Recently in the #4OCFPLN, Kristin Nan asked for us to pen what our small group meant to each of us. In short, this group of educators provides me with daily discourse from a variety of educational perspectives on a limitless number of topics in a digital (audio, video, and text) platform that I carry in my pocket. How many educators have truly found “their tribe”? And, what do you do if you are facing a school year as a new teacher or as an educator new to a position/building/district?
The answer is: Find your marigolds.
Jennifer Gonzalez, in her widely shared post “Find Your Marigold: The One Essential Rule for New Teachers” on her Cult of Pedagogy website, discusses marigolds:
Marigolds exist in our schools as well – encouraging, supporting and nurturing growing teachers on their way to maturity. If you can find at least one marigold in your school and stay close to them, you will grow. Find more than one and you will positively thrive. ~Jennifer Gonzalez
What incredible and positive advice for a person who is navigating a new garden!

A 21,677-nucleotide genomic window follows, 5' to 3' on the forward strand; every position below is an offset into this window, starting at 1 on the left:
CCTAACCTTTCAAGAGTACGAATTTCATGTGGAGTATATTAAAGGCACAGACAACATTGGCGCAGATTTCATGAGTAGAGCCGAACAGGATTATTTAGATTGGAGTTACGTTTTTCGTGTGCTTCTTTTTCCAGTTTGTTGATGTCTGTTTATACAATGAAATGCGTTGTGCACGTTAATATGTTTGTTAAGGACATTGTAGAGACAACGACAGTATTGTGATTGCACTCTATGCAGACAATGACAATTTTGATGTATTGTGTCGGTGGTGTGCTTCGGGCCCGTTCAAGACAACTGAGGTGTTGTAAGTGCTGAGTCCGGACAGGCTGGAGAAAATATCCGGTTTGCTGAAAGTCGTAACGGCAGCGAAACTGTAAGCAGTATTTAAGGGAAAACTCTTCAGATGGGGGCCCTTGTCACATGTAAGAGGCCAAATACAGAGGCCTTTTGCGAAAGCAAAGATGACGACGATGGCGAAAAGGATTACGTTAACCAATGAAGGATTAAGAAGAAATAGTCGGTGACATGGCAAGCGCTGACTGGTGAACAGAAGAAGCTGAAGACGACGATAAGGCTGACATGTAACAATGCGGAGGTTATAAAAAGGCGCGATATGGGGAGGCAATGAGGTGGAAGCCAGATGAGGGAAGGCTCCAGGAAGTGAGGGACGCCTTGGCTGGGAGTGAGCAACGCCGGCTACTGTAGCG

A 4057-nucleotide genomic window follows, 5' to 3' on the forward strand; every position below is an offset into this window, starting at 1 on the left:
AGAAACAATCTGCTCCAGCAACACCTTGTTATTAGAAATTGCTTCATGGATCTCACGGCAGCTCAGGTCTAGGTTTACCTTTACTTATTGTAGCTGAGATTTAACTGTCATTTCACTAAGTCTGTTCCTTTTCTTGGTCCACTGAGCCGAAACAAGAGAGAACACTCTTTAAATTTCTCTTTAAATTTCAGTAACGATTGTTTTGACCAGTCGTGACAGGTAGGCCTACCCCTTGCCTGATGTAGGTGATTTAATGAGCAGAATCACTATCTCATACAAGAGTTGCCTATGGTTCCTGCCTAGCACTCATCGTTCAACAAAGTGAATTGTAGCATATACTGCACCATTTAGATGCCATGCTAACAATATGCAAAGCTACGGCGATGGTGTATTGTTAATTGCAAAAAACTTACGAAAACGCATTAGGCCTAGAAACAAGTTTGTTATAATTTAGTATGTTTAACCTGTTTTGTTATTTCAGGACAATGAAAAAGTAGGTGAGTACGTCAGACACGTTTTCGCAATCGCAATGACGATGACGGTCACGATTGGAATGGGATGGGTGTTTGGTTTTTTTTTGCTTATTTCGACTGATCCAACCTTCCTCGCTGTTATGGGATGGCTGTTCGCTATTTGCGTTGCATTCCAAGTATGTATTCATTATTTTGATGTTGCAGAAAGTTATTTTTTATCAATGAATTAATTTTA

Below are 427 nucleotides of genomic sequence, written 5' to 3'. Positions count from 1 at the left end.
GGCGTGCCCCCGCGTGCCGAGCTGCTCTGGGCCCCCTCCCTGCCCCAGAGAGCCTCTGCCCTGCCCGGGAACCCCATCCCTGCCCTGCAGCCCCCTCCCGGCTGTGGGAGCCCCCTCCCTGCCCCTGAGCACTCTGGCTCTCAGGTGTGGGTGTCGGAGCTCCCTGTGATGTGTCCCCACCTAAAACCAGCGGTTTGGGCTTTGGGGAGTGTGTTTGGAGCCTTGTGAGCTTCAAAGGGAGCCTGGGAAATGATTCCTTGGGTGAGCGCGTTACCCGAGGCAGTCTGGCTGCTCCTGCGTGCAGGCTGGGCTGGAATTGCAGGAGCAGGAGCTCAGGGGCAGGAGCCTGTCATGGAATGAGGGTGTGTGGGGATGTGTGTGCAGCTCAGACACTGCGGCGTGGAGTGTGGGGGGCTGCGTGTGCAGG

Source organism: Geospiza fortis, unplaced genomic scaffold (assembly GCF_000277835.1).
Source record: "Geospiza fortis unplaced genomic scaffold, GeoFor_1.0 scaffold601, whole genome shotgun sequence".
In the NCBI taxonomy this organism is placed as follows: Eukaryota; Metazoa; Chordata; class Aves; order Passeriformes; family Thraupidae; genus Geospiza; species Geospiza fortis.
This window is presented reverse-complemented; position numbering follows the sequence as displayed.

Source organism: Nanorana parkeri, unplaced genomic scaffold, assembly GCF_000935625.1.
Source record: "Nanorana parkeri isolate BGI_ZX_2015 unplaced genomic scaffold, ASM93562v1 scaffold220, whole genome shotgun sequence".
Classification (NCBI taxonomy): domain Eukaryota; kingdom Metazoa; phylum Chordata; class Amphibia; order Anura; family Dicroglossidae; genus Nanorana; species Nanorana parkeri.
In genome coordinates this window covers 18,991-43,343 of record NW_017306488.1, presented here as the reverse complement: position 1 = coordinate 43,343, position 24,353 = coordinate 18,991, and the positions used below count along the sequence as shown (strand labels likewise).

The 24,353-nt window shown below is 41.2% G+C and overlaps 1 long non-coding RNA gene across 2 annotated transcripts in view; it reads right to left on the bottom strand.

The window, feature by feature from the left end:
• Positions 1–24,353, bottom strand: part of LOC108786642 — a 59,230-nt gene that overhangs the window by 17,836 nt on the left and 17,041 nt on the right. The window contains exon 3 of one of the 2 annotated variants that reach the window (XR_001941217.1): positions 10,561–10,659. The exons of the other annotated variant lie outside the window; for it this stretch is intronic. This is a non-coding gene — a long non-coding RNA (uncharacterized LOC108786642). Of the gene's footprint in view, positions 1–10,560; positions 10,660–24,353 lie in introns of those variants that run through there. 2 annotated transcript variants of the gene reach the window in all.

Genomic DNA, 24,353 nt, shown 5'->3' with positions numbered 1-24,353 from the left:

But, what if you are entering a garden that is already familiar to you. You are a veteran teacher with a logbook about the plants in your garden. In fact, you already have labels on the marigolds (and the pesky walnut trees). What can you do? Can you genetically change a walnut tree into a marigold? Maybe. Maybe not.
You can, however, BE a marigold. In your building, there will be educators who are new to your garden or new to their spot in the garden. How can you ease their transition? BE a marigold. This is so simple, free – all you need is a genuine smile – and the results are magical! In practice, marigolds are helpful, encouraging, supportive, and positive. For example, marigolds help when the copy machine is grumpy, answer questions without judgment, brainstorm new ideas and model true collaboration, celebrate successes – particularly when accompanied by a risk-taking adventure, and drop encouraging notes in mailboxes (bonus if chocolates are attached).
Marigolds do not need titles to be marigolds. There is no stipend for this role. But, the benefits are priceless: meaningful relationships that are rich in communication, collaboration, and creativity. Better news: There are no limits to the number of marigolds that can co-exist in a building. In fact, I challenge you to fill your building with them!
Marigolds need other marigolds to thrive. If you are limited in marigolds in your building, remember that we live in a digital world where being connected transcends time and space. Utilize social networks like Twitter and Instagram to meet educators that share your passion! It doesn’t matter where you get your fertilizer, as long as you are positively growing so that you can give your very best to the students you serve.
Please share how you will BE a marigold this year!